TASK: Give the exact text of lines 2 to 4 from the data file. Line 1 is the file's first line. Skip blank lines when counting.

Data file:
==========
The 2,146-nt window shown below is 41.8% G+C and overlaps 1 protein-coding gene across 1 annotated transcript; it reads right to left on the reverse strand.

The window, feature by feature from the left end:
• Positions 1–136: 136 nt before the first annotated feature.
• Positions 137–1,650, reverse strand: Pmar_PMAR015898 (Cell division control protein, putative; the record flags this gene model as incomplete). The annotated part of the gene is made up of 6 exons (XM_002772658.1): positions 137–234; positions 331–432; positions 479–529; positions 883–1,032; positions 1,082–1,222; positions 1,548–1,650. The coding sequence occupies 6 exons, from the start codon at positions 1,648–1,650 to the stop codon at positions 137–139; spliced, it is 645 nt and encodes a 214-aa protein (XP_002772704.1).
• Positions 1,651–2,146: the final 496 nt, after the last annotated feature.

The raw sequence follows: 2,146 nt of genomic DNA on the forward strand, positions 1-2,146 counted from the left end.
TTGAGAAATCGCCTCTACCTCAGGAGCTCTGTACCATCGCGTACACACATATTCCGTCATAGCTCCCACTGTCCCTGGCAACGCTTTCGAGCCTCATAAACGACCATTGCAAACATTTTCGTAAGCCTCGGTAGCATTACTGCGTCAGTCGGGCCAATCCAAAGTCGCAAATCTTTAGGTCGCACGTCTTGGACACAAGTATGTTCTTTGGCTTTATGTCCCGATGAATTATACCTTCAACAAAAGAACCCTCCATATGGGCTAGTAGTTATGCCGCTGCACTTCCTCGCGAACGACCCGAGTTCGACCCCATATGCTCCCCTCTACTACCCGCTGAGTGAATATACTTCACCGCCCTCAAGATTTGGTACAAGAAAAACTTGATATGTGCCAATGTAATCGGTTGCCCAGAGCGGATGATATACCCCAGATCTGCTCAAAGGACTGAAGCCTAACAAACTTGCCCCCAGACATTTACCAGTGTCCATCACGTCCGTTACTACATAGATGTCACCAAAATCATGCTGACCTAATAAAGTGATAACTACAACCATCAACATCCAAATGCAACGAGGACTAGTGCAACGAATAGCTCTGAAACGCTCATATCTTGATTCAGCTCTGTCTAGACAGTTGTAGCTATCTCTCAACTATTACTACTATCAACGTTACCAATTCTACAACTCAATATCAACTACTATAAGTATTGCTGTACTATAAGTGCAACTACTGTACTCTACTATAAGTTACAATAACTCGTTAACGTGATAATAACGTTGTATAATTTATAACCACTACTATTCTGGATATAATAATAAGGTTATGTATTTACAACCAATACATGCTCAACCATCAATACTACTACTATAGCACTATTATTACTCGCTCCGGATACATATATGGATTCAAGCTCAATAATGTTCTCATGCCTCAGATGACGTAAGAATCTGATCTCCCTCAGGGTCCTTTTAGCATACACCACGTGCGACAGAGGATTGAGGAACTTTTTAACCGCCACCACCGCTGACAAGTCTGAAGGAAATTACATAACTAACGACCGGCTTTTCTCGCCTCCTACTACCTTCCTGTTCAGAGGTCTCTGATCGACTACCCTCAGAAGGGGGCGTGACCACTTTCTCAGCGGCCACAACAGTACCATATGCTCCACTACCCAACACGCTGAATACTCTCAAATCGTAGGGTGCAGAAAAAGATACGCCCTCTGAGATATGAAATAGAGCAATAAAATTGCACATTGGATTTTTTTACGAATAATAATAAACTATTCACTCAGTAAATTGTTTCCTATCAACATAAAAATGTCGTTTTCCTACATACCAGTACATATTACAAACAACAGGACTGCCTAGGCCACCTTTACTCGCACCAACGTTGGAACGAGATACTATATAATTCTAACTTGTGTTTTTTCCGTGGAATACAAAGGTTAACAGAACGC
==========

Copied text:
The window, feature by feature from the left end:
• Positions 1–136: 136 nt before the first annotated feature.
• Positions 137–1,650, reverse strand: Pmar_PMAR015898 (Cell division control protein, putative; the record flags this gene model as incomplete). The annotated part of the gene is made up of 6 exons (XM_002772658.1): positions 137–234; positions 331–432; positions 479–529; positions 883–1,032; positions 1,082–1,222; positions 1,548–1,650. The coding sequence occupies 6 exons, from the start codon at positions 1,648–1,650 to the stop codon at positions 137–139; spliced, it is 645 nt and encodes a 214-aa protein (XP_002772704.1).